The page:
L-Tyrosine is an essential amino acid which supports brain function. It can be converted by neurons in the brain into the neurotransmitters dopamine and norepinephrine (noradrenaline), hormones which are depleted by stress, excessive work and certain drugs. By replenishing norepinephrine in the brain, mental energy levels are enhanced and a feeling of contentment often occurs. L-Tyrosine boosts certain neurotransmitters in the brain and has been used to support stress reduction and depression. L-Tyrosine is converted in the body into other key biologic compounds, including L-dopa, CoQ10, thyroid hormones and melanin.
N-Acetyl L-Tyrosine is an acetylated derivative of the essential amino acid L-Tyrosine. Ordinary L-Tyrosine is less stable and insoluble in water, which may result in reduced bioavailability. N-acetyl-L-Tyrosine, which is converted in the body to L-Tyrosine, is 20 times as soluble in water as L-Tyrosine itself. For this reason, it serves as an efficient supplement for raising tyrosine levels in the body, since undissolved substances are not absorbed from the digestive tract. Acetylation enhances the solubility and stability making it a more rapidly absorbed and bioavailable form of the amino acid L-Tyrosine which is less prone to urinary excretion.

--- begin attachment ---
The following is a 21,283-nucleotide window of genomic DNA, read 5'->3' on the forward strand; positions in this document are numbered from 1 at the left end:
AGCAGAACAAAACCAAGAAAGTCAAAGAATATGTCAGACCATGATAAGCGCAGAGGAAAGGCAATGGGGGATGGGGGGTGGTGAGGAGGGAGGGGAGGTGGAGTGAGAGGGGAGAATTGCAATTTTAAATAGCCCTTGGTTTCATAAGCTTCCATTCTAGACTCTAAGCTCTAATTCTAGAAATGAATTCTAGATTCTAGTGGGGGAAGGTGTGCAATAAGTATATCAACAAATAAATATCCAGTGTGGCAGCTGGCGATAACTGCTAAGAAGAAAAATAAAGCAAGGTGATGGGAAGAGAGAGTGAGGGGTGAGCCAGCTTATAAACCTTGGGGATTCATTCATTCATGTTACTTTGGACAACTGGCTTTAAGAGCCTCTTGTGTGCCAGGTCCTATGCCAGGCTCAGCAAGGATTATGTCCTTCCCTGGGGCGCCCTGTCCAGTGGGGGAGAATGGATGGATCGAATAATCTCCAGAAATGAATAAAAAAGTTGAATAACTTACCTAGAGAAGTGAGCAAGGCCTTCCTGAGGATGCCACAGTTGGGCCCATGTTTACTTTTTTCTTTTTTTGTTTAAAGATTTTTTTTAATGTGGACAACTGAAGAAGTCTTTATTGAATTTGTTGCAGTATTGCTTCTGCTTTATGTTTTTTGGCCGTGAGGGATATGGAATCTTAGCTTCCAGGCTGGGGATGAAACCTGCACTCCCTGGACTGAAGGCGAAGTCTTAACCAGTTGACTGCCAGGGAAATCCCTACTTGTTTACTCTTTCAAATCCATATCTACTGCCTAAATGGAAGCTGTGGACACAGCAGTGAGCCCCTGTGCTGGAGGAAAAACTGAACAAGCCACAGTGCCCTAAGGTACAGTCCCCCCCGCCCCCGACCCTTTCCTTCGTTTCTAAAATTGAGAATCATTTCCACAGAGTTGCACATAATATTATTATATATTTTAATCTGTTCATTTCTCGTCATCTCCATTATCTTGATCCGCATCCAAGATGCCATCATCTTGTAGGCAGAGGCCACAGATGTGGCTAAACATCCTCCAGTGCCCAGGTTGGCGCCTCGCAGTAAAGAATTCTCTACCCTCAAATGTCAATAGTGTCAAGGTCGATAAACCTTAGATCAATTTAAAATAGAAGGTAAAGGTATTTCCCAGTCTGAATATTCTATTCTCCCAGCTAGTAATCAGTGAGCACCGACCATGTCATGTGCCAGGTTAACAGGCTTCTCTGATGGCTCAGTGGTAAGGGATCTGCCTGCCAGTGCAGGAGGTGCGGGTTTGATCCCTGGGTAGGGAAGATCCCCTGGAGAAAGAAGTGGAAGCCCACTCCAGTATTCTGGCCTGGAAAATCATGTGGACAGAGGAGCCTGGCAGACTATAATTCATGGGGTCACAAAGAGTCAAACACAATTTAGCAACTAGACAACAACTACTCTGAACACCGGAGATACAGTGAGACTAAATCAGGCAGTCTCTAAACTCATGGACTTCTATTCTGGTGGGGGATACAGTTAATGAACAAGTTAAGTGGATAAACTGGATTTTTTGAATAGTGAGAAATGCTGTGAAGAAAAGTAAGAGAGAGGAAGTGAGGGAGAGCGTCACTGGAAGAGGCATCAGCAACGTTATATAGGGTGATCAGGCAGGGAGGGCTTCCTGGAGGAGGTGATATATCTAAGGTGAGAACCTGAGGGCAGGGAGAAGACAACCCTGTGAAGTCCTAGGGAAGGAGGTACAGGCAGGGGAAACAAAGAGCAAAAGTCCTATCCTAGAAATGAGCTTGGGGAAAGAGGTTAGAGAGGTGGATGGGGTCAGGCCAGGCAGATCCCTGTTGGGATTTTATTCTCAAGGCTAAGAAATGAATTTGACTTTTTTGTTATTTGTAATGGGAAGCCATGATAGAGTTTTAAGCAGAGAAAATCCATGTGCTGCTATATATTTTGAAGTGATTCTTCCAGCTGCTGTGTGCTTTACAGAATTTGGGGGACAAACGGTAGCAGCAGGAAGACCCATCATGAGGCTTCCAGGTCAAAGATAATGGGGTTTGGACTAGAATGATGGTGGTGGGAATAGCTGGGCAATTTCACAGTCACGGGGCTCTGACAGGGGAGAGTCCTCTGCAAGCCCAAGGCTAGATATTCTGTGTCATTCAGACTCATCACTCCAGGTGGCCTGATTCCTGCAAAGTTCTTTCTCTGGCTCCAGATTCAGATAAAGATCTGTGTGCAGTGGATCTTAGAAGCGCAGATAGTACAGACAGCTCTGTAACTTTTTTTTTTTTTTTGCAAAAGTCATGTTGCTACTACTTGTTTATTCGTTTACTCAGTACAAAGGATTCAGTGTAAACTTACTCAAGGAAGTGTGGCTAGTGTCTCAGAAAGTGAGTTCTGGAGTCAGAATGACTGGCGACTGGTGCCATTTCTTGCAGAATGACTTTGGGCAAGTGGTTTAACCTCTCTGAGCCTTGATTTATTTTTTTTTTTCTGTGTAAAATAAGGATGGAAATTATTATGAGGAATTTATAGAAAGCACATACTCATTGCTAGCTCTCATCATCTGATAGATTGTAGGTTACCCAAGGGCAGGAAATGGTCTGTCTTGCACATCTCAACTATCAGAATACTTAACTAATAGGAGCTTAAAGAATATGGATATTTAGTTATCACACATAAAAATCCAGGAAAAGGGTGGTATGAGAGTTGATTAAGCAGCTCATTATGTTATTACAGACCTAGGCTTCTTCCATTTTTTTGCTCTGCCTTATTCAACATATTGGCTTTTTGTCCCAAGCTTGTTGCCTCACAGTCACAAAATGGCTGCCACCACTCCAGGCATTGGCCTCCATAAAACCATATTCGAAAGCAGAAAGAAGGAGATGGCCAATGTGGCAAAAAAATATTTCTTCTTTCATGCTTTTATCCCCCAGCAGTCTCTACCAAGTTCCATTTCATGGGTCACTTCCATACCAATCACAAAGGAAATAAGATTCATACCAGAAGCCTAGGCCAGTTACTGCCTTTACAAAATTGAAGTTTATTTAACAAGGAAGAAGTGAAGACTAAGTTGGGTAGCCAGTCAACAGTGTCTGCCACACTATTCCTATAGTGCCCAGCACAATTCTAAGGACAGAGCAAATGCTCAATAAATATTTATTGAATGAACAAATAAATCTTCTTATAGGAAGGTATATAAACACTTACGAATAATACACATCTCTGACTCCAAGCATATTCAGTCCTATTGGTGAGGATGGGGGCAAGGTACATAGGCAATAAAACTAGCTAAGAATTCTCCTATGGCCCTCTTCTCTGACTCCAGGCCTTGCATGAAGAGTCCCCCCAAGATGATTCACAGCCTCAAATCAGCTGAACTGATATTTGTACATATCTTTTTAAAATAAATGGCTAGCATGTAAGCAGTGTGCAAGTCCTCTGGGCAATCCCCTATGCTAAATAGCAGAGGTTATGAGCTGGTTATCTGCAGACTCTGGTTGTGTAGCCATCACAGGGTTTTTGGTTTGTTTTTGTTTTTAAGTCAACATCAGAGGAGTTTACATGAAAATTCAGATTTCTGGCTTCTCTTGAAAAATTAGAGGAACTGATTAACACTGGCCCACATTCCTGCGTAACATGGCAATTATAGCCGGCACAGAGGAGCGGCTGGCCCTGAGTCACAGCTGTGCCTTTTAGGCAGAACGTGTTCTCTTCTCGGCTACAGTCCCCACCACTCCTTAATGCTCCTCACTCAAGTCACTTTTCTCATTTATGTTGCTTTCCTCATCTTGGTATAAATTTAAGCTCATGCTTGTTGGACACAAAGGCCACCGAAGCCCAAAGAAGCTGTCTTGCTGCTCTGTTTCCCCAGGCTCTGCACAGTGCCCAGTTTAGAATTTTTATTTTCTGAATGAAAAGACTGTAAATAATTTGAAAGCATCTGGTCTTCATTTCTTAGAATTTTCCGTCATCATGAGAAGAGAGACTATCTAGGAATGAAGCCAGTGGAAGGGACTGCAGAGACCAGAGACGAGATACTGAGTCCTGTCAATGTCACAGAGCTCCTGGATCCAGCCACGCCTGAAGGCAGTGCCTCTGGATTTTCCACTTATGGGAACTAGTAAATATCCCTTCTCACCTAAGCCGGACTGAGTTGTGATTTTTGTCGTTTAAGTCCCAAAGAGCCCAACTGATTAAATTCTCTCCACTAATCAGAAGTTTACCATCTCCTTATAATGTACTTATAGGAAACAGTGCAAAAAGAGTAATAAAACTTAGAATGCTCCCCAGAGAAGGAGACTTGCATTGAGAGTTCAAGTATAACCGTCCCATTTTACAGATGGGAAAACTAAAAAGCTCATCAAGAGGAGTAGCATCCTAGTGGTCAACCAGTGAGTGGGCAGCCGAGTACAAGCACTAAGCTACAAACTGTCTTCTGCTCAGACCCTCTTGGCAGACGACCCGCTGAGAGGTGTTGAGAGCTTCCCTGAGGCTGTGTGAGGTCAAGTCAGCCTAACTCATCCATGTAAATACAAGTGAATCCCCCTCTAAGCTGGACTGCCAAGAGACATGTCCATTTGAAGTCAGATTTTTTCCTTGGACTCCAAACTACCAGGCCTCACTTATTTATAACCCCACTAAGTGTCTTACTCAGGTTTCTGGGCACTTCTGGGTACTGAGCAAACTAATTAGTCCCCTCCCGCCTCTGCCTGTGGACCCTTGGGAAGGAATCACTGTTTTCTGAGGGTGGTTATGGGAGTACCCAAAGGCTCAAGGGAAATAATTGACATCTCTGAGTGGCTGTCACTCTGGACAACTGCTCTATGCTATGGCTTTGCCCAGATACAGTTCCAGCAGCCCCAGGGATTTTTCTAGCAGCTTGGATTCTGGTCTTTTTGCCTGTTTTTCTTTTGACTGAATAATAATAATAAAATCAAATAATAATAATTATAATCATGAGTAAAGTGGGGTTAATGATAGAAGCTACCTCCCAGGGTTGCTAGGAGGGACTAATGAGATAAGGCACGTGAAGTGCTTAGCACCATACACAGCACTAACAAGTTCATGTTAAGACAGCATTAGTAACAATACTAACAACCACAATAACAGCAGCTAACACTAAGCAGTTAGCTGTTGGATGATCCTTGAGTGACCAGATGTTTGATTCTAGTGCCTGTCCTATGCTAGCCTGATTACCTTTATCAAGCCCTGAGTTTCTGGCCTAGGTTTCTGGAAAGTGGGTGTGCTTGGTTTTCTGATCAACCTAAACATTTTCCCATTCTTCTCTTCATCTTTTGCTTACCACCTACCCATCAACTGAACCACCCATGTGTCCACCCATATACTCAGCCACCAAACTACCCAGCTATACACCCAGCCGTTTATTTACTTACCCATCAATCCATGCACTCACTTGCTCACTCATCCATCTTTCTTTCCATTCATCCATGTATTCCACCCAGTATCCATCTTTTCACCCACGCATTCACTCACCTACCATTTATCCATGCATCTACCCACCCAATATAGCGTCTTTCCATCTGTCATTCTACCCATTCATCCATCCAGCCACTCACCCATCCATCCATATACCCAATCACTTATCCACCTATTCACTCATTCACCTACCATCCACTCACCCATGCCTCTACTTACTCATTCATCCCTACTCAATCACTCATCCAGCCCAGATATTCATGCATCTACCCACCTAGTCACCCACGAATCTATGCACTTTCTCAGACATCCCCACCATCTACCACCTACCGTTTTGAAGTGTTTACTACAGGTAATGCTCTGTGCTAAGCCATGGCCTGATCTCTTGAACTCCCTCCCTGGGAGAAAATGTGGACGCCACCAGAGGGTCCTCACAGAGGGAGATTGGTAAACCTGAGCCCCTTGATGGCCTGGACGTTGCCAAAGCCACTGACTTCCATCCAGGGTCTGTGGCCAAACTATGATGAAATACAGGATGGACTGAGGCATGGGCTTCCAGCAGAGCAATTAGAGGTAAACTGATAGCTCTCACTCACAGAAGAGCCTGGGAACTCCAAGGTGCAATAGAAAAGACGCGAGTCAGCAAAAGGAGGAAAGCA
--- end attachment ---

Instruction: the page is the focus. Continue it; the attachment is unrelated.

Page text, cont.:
Neurotransmitters such as dopamine and norepinephrine; Melanins, the pigments largely responsible for skin and hair color; Thyroid hormones, such as thyroxine
L-Tyrosine may help some people in their fight against depression, but dosages above 500 mg, in some people, may cause anxiety, restlessness and rapid heart rate. L Tyrosine can cause over stimulation, restlessness, anxiety, and insomnia. Heart palpitations or arrhythmias are potential side effects that occur from high doses of tyrosine. These can occur in sensitive individuals in as low a dose as 200 to 500 mg. Always start with a low dose, such as 200 mg or less, even if it means opening a tyrosine capsule and taking a portion of it.